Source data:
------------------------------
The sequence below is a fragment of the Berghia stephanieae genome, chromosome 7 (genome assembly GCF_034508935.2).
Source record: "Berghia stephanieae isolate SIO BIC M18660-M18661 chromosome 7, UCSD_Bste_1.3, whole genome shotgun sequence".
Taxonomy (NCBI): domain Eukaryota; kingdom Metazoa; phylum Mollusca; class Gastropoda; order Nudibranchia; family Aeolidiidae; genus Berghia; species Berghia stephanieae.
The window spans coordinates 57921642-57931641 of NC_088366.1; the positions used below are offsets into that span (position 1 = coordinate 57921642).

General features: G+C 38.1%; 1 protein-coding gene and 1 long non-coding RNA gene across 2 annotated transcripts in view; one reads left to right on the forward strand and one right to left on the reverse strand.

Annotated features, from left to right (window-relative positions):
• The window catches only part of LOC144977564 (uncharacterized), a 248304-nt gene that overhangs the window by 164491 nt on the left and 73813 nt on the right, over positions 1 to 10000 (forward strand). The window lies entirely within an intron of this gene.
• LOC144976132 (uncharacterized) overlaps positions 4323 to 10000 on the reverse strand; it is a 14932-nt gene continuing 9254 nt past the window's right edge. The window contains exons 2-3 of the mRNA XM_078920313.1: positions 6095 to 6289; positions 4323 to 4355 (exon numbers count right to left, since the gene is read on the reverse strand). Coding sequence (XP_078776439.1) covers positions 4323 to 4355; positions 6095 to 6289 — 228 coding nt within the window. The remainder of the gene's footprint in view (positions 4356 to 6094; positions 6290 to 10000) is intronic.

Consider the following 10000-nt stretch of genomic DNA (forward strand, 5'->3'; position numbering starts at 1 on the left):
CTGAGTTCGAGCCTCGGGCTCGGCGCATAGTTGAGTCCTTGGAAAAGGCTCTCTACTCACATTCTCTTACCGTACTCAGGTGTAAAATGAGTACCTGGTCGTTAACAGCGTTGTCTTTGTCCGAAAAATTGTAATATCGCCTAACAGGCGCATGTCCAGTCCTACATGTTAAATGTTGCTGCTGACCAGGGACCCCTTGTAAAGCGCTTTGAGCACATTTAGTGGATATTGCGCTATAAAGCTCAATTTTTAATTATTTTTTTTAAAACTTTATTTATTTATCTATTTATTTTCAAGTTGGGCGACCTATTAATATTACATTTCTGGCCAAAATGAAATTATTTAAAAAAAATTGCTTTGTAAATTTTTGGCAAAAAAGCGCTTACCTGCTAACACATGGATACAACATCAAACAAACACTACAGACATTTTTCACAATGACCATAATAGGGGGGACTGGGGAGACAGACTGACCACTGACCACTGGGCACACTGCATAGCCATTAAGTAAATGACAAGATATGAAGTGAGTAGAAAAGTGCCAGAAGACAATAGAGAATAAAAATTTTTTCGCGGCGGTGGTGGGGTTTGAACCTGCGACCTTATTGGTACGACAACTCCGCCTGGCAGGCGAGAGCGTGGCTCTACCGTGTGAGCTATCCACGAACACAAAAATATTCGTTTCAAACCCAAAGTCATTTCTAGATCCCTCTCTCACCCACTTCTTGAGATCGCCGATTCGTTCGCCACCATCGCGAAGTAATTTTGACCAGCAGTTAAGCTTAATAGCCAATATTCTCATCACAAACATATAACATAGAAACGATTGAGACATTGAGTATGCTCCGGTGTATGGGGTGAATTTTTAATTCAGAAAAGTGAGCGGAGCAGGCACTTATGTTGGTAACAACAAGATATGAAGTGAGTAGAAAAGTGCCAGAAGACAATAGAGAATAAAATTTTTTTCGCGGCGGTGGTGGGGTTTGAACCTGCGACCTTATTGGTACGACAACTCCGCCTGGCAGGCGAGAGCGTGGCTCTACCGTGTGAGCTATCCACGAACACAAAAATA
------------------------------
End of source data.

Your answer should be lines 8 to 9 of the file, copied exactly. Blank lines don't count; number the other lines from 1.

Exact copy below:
• LOC144976132 (uncharacterized) overlaps positions 4323 to 10000 on the reverse strand; it is a 14932-nt gene continuing 9254 nt past the window's right edge. The window contains exons 2-3 of the mRNA XM_078920313.1: positions 6095 to 6289; positions 4323 to 4355 (exon numbers count right to left, since the gene is read on the reverse strand). Coding sequence (XP_078776439.1) covers positions 4323 to 4355; positions 6095 to 6289 — 228 coding nt within the window. The remainder of the gene's footprint in view (positions 4356 to 6094; positions 6290 to 10000) is intronic.

Consider the following 10000-nt stretch of genomic DNA (forward strand, 5'->3'; position numbering starts at 1 on the left):